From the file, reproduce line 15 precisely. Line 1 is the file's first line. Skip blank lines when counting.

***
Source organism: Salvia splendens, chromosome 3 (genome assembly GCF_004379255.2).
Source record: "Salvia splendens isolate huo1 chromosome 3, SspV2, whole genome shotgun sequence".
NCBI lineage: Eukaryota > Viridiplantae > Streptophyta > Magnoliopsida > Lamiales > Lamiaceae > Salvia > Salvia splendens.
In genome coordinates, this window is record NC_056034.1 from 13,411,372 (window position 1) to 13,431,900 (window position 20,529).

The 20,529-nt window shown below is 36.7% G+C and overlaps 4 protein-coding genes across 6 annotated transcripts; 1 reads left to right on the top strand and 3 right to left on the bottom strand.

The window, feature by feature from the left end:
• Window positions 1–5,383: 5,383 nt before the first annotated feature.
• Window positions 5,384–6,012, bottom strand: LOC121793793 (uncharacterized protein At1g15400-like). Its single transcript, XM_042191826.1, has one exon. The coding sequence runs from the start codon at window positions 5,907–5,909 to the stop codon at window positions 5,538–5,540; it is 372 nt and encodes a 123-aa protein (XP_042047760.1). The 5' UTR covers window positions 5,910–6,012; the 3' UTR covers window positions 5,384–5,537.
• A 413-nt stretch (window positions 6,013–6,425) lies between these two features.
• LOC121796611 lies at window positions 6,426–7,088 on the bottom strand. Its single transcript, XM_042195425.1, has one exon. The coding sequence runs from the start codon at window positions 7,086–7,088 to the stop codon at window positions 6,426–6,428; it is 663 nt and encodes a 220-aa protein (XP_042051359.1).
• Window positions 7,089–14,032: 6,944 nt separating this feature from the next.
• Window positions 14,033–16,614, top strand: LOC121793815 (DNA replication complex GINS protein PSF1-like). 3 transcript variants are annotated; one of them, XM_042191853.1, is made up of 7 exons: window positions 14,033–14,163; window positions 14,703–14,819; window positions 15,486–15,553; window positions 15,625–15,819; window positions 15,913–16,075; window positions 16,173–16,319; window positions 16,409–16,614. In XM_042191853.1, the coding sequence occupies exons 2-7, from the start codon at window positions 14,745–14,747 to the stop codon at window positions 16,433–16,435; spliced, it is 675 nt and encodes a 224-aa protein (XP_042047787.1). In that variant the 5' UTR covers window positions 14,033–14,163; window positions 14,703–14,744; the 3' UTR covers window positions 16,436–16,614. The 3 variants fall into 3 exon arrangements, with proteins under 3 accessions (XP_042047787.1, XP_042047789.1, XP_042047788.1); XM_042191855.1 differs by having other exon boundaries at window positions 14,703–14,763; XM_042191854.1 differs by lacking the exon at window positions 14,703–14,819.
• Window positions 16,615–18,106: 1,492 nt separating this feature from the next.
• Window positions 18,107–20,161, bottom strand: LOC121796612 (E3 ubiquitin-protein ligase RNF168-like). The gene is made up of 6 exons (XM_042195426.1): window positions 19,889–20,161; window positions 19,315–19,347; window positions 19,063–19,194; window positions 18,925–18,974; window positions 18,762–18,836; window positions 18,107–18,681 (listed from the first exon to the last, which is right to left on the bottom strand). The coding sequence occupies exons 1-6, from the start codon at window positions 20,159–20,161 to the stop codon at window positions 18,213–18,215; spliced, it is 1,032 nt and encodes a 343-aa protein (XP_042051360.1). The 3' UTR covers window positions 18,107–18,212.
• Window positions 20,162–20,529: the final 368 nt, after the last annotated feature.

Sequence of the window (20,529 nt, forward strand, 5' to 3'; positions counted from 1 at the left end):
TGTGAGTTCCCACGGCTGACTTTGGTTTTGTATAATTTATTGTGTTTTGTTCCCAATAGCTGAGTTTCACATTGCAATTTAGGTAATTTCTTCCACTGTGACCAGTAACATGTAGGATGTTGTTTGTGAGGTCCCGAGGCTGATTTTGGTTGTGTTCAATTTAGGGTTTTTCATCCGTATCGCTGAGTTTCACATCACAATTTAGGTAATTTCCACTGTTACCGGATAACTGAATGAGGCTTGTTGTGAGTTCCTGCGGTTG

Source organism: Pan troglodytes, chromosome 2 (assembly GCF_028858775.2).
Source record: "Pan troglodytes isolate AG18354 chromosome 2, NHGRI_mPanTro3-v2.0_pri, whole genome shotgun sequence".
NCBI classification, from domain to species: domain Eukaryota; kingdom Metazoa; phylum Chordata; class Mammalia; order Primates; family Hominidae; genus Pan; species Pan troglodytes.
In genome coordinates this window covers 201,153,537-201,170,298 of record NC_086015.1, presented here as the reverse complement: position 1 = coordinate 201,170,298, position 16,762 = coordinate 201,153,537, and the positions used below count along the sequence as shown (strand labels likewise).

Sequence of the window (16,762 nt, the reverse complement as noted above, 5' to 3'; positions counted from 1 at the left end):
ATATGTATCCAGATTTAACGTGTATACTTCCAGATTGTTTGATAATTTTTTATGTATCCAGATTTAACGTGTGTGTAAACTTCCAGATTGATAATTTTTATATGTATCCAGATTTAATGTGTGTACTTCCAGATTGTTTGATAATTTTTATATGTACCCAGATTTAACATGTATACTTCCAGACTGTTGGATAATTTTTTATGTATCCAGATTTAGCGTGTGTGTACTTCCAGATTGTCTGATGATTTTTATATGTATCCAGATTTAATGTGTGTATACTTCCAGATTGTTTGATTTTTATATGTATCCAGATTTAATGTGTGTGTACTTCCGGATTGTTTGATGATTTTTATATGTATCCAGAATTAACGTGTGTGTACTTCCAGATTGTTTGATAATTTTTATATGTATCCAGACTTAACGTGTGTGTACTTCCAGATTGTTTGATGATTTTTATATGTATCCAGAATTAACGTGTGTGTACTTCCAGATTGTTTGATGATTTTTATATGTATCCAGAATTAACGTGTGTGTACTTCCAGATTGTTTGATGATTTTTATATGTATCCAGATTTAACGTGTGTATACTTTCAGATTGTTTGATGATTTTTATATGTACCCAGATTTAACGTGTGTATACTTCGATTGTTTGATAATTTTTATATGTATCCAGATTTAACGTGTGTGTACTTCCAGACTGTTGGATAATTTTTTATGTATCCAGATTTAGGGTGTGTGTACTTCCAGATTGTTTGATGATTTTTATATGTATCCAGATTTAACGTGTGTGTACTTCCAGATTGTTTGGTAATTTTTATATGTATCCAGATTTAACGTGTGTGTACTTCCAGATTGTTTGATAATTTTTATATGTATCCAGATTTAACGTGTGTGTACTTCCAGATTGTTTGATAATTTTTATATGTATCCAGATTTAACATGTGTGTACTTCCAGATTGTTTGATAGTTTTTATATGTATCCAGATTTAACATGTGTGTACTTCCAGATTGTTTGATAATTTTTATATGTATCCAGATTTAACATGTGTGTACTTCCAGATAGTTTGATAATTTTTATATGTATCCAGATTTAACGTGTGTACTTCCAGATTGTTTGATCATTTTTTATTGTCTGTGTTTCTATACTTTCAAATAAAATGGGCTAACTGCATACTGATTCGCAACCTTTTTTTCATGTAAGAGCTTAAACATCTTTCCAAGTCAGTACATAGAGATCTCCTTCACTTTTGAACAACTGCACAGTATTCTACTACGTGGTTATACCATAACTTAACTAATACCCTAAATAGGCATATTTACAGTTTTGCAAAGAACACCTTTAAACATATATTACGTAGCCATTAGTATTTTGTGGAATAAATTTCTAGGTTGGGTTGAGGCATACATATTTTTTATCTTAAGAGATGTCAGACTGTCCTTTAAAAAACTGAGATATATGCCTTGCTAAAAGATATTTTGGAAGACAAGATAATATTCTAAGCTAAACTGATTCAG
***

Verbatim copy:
• Window positions 20,162–20,529: the final 368 nt, after the last annotated feature.